Irish Gambling Control Bill 2013 – Ireland’s Regulation of Gaming

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In 2013, the Irish Gambling Control Bill 2013 was introduced as a Private Members’ Bill by the Fianna Fáil, the largest opposition faction to the current regime. This Irish gaming law is still hung up in Parliament and has yet to reach the second debate stage, and the language included will need revision before advancing.

The bill’s intention is to outline what the language of the eventual regulating bill must include. Because the structure of the 2013 control bill follows the advised protocols outlined in previously drafted planning documents, it is expected to receive favorable reviews from Parliament members. Still, there are amendments to the language that will need to be debated.

Implications Of The Irish Gambling Control Bill 2013

The bill establishes a new arm of the Irish government to regulate gaming called the Office of Gambling Control Ireland (OGCI). The entity will exist within the Department of Justice and will create and enforce relevant gaming regulations.

If the Irish Gambling Control Bill 2013 is implemented, it will cause the repeal of:

  • The Betting Act 1931
  • The Gaming and Lotteries Act 1956

The new bill will combine all previously regulated industries under one gambling management entity. The bill outlines guidelines for fair play in the gambling industry, minimizing risk to problem gamblers and providing support, and shining a light on criminal gaming enterprises.

Typically, gaming legislation includes an outline detailing how the government will draw tax revenue from legal gambling proceeds, but the Irish Gambling Control Bill 2013 does not serve this purpose. Additional legislation will need to be created and enacted to govern gaming revenue administration.

The bill allows for the creation of lottery games, but additional legislation will also need to be written to establish the amount that will be given to charity, and which charitable entities will benefit from the proceeds. The legislation will set aside funds to pay for the administration of social services aimed at promoting responsible legal gambling in Ireland. Bingo will be declared legal by this bill and will be given the green light for commercial operation.

What The 2013 Bill Will Regulate

Gambling industries controlled by the OGCI under the 2013 bill include:

  • Gaming
  • Betting
  • Lottery
  • Bingo
  • Slot Machines
  • Video Gambling Machines

The OGCI will not regulate the following sectors:

  • Horse Racing
  • Greyhound Racing

These two categories will remain under the control of Horse Racing Ireland and the Irish Greyhound Board, respectively.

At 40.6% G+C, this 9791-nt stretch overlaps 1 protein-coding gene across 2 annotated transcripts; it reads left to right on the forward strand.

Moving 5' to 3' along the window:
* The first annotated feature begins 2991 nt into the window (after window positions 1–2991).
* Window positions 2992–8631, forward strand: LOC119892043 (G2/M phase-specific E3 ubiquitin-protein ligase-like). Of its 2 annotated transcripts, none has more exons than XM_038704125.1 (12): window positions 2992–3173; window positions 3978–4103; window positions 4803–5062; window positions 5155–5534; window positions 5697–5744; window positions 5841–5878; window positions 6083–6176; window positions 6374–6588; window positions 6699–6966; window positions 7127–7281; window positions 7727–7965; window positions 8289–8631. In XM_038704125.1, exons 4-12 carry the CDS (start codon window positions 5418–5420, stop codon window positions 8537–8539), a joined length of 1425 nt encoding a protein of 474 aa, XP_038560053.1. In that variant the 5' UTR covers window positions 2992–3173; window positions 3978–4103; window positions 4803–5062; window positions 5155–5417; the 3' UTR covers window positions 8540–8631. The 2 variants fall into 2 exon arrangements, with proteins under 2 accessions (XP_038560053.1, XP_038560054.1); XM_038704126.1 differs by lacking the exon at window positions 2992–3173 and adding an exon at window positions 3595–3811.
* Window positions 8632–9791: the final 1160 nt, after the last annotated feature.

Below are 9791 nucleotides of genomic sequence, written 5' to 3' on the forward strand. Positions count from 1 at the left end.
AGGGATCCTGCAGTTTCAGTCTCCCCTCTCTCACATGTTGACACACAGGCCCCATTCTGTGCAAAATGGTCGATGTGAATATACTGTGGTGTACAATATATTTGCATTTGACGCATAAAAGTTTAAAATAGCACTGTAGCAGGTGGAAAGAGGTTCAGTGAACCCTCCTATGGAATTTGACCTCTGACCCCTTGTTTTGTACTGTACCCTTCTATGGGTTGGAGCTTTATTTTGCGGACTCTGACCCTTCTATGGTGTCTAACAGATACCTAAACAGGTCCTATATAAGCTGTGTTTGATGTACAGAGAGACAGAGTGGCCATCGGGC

All Irish gaming facilities will require a license, and the OGCI has 43 licenses available to apply for. There are several types of licenses available depending on the kind of facility, including gaming, betting, remote, temporary, and personal licenses.

There are currently nearly two dozen private club casinos operating in Ireland, which include poker, table games, slot machines, and fixed odds betting at terminals. The industry employs thousands of people who will be affected if their employer doesn’t receive one of the coveted licenses required by the new legislation. 

The bill limits the number of Irish casinos in the country to forty, which includes a maximum of 15 gaming tables and 25 gaming machines at each location. Prohibited by the bill are sports betting terminals and sportsbooks of any kind.

The Future Of Irish Gambling Control Bill 2013

Members of Ireland’s Parliament are not in agreeance that the OGCI should fall under the Department of Justice, with some arguing that it should be an independent entity. Granting the control to the OGCI and placing them within the Department of Justice has met resistance. The bill has been idle for nearly two years, and a consensus is not within sight.

The country suffers an inordinately high percentage of problem gamers, and those that are addicted to gambling need support and treatment. On the other side of the political coin, legislators may be taking a hands-off approach to the bill because of its controversial nature, allowing for it to idle. With the betting facilities also lobbying the legislation at full tilt, the bill could be hung up for a long time.

Irish Gambling Control Bill 2013 will bring Irish gambling laws into close alignment with those of neighboring England, whose annual intake from the gaming industry is in excess of £14 billion per year. It’s passage will deliver much needed regulation and will provide for the installation of consistent fair play practices.

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